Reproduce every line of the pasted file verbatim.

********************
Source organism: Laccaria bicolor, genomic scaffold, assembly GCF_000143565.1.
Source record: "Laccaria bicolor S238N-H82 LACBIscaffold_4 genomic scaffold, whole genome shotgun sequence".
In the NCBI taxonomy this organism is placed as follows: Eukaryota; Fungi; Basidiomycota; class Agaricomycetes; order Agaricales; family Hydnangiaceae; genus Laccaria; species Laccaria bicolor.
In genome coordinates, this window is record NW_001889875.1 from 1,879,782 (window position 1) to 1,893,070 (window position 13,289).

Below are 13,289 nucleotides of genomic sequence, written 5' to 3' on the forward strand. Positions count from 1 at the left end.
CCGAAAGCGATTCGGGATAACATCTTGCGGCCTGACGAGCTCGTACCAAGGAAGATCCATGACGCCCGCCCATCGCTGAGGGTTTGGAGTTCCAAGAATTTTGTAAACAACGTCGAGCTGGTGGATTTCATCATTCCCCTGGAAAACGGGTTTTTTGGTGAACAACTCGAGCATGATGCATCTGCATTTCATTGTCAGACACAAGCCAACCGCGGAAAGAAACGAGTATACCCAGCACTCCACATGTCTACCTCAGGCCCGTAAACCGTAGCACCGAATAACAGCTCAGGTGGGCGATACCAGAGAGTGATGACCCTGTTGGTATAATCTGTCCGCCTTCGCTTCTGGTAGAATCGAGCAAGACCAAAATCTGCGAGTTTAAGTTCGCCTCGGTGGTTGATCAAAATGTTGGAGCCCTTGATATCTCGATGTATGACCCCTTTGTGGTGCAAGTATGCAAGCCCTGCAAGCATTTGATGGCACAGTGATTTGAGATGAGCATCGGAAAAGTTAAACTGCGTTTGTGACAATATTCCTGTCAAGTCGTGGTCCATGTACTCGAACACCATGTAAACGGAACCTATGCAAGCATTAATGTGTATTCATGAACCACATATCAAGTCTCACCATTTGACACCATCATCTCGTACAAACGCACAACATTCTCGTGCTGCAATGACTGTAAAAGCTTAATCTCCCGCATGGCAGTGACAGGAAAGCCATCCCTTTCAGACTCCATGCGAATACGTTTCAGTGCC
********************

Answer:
Source organism: Laccaria bicolor, genomic scaffold, assembly GCF_000143565.1.
Source record: "Laccaria bicolor S238N-H82 LACBIscaffold_4 genomic scaffold, whole genome shotgun sequence".
In the NCBI taxonomy this organism is placed as follows: Eukaryota; Fungi; Basidiomycota; class Agaricomycetes; order Agaricales; family Hydnangiaceae; genus Laccaria; species Laccaria bicolor.
In genome coordinates, this window is record NW_001889875.1 from 1,879,782 (window position 1) to 1,893,070 (window position 13,289).

Below are 13,289 nucleotides of genomic sequence, written 5' to 3' on the forward strand. Positions count from 1 at the left end.
CCGAAAGCGATTCGGGATAACATCTTGCGGCCTGACGAGCTCGTACCAAGGAAGATCCATGACGCCCGCCCATCGCTGAGGGTTTGGAGTTCCAAGAATTTTGTAAACAACGTCGAGCTGGTGGATTTCATCATTCCCCTGGAAAACGGGTTTTTTGGTGAACAACTCGAGCATGATGCATCTGCATTTCATTGTCAGACACAAGCCAACCGCGGAAAGAAACGAGTATACCCAGCACTCCACATGTCTACCTCAGGCCCGTAAACCGTAGCACCGAATAACAGCTCAGGTGGGCGATACCAGAGAGTGATGACCCTGTTGGTATAATCTGTCCGCCTTCGCTTCTGGTAGAATCGAGCAAGACCAAAATCTGCGAGTTTAAGTTCGCCTCGGTGGTTGATCAAAATGTTGGAGCCCTTGATATCTCGATGTATGACCCCTTTGTGGTGCAAGTATGCAAGCCCTGCAAGCATTTGATGGCACAGTGATTTGAGATGAGCATCGGAAAAGTTAAACTGCGTTTGTGACAATATTCCTGTCAAGTCGTGGTCCATGTACTCGAACACCATGTAAACGGAACCTATGCAAGCATTAATGTGTATTCATGAACCACATATCAAGTCTCACCATTTGACACCATCATCTCGTACAAACGCACAACATTCTCGTGCTGCAATGACTGTAAAAGCTTAATCTCCCGCATGGCAGTGACAGGAAAGCCATCCCTTTCAGACTCCATGCGAATACGTTTCAGTGCC